While talking to CNBC's Squawk Box host, Mohamed Aly El-Erian—chief economic advisor at German multinational financial services company Allianz based in Munich and the corporate parent of PIMCO—shared his take that Bitcoin is here to stay.
However, he then corrected himself, saying that it is likely to have trouble with governments.
"Bitcoin remains as part of the payments eco-system"
Answering a question from host Andrew Ross Sorkin, who mentioned the massive Bitcoin conference in Miami over the weekend and El Salvador's promising to adopt BTC as a legal tender, El-Erian shared his take on what future awaits the biggest global cryptocurrency.
On the one side, he said, there are adopters, like those who were at the conference and like El Salvador's president—who added "laser eyes" to his Twitter picture.
On the other side of the tug of war, there are governmental watchdogs. The constant war between these two sides, the expert believes, will keep Bitcoin volatility high.
El-Erian reckons that Bitcoin will remain part of the payments ecosystem, but it will hardly become a global currency simply because governments will not allow it.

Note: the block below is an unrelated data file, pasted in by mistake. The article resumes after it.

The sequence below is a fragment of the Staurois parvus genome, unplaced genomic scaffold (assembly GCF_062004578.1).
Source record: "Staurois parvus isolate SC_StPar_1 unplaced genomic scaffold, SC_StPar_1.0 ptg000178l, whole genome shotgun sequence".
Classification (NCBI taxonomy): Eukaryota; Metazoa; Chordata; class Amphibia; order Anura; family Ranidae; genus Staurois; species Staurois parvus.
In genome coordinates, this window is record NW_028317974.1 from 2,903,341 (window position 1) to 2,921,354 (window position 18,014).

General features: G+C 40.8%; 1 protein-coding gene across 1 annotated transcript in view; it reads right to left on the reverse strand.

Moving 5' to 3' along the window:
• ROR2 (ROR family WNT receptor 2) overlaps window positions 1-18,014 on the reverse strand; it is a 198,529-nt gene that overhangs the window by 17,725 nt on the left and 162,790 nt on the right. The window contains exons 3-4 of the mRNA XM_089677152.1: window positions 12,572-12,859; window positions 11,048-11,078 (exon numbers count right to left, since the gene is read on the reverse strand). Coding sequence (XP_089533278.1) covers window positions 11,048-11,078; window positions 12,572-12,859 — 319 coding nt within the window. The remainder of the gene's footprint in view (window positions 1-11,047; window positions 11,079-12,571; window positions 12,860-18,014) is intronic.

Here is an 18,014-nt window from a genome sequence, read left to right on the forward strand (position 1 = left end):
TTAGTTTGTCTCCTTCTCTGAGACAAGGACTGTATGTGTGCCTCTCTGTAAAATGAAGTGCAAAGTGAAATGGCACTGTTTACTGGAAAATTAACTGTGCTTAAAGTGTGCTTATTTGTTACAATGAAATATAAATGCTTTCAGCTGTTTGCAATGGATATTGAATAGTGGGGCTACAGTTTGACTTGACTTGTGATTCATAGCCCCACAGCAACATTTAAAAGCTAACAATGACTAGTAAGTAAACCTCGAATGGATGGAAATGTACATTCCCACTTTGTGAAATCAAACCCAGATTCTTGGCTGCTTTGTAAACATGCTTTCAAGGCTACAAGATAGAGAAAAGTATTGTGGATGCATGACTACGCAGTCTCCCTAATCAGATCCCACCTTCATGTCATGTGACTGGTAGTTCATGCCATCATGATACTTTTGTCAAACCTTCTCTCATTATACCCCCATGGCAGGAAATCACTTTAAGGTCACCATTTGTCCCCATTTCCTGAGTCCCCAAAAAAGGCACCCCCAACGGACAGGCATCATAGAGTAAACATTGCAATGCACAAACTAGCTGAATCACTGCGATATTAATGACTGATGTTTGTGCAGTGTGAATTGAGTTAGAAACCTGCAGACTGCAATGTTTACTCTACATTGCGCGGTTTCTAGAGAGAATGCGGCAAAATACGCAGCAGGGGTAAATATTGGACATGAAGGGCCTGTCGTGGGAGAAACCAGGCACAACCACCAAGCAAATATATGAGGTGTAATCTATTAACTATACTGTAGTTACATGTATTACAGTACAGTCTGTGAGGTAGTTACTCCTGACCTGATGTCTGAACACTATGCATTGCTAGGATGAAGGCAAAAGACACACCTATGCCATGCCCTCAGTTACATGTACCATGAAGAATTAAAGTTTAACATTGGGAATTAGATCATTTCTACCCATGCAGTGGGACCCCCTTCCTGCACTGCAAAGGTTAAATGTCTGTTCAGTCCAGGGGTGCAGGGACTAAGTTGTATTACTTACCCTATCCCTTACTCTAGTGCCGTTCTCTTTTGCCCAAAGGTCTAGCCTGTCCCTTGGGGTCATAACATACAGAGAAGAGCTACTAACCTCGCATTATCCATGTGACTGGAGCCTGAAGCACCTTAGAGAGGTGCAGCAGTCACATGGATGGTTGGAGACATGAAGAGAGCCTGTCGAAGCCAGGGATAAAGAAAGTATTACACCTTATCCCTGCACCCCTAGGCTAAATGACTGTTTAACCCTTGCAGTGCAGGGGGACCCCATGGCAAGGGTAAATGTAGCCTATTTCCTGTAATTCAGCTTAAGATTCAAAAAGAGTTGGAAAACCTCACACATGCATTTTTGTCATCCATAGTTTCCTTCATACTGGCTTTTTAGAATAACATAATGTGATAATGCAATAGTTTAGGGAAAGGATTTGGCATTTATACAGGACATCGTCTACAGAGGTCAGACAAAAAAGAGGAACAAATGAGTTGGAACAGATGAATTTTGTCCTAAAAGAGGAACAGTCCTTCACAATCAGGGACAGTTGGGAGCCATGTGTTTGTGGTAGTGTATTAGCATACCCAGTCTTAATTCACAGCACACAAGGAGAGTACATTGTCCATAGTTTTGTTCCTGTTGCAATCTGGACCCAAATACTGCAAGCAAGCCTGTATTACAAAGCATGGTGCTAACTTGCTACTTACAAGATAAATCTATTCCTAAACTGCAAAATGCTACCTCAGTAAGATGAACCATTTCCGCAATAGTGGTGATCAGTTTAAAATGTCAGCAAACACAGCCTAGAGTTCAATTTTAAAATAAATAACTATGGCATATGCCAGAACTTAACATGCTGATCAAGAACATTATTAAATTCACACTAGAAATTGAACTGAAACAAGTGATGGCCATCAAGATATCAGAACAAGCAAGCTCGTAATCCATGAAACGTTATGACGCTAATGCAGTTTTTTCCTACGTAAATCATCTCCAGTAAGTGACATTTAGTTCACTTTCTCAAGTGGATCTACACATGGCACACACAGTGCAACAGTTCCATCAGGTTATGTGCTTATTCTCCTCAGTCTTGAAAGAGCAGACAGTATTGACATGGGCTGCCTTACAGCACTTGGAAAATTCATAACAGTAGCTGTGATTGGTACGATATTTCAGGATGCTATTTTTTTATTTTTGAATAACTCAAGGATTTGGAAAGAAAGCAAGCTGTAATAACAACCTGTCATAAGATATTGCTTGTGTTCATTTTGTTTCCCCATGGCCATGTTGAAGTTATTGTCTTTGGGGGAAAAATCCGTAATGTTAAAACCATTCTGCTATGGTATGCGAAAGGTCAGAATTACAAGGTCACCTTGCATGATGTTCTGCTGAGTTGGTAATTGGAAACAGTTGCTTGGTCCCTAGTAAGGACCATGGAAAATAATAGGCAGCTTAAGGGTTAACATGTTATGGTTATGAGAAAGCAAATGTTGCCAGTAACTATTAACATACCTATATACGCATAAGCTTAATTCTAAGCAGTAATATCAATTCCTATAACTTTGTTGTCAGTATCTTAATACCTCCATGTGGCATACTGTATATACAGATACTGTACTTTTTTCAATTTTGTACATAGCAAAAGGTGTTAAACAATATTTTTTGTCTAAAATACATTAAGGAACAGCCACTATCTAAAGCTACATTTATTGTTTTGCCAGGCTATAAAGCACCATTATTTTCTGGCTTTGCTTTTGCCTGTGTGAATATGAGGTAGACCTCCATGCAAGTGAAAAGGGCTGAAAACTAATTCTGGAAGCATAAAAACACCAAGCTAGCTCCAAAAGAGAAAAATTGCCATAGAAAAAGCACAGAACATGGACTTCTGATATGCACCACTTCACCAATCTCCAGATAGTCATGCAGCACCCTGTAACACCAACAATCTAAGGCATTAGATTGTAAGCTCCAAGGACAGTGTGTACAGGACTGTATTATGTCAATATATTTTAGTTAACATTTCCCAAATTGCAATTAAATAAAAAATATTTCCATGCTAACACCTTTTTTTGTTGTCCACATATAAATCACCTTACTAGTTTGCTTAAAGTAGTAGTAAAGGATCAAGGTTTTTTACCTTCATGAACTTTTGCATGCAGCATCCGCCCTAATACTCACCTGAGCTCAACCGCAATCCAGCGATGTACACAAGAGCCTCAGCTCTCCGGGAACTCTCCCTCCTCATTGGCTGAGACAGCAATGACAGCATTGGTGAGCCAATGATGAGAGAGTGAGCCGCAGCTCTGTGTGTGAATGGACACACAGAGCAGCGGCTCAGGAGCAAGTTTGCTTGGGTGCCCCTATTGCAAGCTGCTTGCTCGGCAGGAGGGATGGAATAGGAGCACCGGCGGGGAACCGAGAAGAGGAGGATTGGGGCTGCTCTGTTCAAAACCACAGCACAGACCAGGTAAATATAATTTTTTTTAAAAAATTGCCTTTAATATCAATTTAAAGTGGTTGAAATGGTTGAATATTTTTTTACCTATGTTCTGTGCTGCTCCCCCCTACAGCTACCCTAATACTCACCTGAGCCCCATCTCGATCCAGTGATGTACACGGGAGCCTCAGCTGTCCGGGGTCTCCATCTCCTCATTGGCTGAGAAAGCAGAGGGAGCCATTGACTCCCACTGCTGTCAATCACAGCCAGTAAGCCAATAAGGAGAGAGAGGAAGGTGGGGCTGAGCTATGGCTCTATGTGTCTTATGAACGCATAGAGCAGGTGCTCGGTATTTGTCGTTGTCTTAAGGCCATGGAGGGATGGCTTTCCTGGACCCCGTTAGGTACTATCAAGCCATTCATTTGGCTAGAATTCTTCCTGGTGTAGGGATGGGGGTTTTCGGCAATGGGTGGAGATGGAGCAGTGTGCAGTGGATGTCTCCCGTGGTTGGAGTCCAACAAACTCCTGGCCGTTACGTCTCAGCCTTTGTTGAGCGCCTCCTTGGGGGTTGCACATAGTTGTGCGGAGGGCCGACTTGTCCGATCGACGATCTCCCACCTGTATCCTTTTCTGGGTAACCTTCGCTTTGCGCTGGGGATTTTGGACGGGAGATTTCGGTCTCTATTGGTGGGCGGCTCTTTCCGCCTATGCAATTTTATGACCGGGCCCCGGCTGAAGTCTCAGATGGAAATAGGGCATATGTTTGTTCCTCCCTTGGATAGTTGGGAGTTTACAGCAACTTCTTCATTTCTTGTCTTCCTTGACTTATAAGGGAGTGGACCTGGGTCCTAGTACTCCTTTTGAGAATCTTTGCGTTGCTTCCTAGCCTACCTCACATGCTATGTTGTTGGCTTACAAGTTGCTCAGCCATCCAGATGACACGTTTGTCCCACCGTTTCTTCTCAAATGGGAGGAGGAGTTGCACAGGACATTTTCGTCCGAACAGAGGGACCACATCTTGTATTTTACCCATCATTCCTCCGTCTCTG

Governments will bet on CBDCs: BC Tech Group co-founder
Co-founder and managing director of OSL and BC Technology Group, Dave Chapman, believes that the future holds good things for CBDCs like Chinese DCEP (digital yuan) and stablecoins—like Facebook's DIEM (formerly Libra).
Chapman says his companies are super bullish on central bank digital currencies and stablecoins, particularly in Asia.
These two means of payment will transform payments in the same way paper notes took over after gold coins, plastic cards and electronic payments disrupted banknotes.
As per Chapman, CBDCs will be widespread within a decade. As well as CBDCs and stablecoins, he is also bullish on "traditional digital assets," such as Bitcoin and Ethereum.